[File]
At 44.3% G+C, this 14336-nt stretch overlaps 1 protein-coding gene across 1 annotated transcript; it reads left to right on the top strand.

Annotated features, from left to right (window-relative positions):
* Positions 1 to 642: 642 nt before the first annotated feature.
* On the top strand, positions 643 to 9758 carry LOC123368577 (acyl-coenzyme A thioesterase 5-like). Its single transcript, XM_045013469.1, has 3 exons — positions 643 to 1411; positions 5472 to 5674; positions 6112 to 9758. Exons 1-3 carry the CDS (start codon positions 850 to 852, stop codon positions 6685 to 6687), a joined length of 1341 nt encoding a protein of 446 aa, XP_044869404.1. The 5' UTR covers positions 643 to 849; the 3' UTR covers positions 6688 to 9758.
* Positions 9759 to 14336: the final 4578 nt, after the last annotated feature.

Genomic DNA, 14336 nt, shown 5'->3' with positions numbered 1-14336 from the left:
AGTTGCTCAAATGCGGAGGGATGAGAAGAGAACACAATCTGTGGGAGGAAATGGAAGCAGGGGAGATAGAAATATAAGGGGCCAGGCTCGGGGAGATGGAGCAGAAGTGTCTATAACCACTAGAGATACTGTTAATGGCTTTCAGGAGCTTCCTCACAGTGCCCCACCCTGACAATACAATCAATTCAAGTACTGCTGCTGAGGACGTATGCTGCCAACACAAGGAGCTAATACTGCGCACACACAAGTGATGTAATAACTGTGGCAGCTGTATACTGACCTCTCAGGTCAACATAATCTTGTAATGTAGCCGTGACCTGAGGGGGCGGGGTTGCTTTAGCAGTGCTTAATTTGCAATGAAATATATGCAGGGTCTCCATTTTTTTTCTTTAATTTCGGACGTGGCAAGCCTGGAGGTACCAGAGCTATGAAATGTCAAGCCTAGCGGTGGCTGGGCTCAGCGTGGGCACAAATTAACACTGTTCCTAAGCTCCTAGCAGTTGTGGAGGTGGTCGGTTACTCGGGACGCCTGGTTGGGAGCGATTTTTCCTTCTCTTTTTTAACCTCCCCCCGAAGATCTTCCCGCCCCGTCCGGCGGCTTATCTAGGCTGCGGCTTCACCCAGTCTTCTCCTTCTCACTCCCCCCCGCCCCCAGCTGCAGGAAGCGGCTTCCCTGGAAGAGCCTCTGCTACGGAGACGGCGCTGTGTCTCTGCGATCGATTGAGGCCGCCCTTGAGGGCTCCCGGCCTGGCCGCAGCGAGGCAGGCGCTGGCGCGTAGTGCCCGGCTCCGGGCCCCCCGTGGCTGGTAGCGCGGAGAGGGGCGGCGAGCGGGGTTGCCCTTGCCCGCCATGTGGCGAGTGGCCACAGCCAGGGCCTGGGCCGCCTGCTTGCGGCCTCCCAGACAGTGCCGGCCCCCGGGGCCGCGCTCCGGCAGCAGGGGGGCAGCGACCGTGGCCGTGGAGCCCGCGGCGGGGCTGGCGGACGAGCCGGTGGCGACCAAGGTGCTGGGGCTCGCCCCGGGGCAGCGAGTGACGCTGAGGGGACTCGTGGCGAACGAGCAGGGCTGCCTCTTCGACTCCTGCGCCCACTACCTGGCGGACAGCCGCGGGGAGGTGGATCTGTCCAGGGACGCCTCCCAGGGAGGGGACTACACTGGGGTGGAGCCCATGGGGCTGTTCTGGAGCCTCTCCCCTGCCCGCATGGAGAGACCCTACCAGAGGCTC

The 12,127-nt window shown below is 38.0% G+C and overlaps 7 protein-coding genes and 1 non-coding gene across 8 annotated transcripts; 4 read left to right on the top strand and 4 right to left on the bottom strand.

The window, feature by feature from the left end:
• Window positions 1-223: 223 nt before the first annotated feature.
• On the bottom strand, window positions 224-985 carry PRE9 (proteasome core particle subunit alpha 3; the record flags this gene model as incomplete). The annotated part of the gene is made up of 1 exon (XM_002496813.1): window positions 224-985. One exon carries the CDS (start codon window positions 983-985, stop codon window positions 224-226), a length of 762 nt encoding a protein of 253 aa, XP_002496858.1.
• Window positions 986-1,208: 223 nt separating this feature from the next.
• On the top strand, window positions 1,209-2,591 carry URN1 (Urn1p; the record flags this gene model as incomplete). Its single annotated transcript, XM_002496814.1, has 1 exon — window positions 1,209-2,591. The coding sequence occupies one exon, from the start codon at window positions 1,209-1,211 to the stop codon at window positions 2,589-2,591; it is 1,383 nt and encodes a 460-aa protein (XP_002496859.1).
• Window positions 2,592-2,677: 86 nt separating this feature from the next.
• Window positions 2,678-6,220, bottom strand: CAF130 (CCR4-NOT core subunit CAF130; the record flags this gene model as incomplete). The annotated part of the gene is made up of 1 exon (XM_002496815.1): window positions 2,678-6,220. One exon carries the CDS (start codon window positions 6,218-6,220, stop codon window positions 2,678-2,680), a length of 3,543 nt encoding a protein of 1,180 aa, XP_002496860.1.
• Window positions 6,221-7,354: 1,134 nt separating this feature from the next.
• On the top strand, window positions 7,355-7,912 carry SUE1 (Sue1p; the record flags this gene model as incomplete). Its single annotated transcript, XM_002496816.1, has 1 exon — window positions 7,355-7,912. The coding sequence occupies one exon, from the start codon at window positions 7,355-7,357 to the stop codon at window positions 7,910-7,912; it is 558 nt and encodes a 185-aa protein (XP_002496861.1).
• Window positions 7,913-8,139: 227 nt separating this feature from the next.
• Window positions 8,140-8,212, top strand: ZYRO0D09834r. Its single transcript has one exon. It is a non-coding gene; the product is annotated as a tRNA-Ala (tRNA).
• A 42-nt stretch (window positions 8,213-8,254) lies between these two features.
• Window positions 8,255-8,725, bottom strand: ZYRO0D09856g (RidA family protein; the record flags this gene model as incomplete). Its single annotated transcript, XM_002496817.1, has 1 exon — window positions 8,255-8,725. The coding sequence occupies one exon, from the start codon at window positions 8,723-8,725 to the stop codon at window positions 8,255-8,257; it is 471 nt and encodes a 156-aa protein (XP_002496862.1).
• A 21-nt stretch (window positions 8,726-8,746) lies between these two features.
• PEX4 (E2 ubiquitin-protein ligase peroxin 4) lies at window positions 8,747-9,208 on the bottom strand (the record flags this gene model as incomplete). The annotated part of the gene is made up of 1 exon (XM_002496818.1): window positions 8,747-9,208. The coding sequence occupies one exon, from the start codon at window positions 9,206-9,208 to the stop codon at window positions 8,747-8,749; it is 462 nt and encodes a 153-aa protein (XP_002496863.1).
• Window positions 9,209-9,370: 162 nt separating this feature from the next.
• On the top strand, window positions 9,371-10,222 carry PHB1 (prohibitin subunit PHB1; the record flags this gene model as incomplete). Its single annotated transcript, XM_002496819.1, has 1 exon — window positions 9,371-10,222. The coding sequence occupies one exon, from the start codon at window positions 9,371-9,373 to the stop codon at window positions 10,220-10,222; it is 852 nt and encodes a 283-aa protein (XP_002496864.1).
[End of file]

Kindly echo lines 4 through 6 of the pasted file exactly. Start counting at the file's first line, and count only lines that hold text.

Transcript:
* On the top strand, positions 643 to 9758 carry LOC123368577 (acyl-coenzyme A thioesterase 5-like). Its single transcript, XM_045013469.1, has 3 exons — positions 643 to 1411; positions 5472 to 5674; positions 6112 to 9758. Exons 1-3 carry the CDS (start codon positions 850 to 852, stop codon positions 6685 to 6687), a joined length of 1341 nt encoding a protein of 446 aa, XP_044869404.1. The 5' UTR covers positions 643 to 849; the 3' UTR covers positions 6688 to 9758.
* Positions 9759 to 14336: the final 4578 nt, after the last annotated feature.

Genomic DNA, 14336 nt, shown 5'->3' with positions numbered 1-14336 from the left: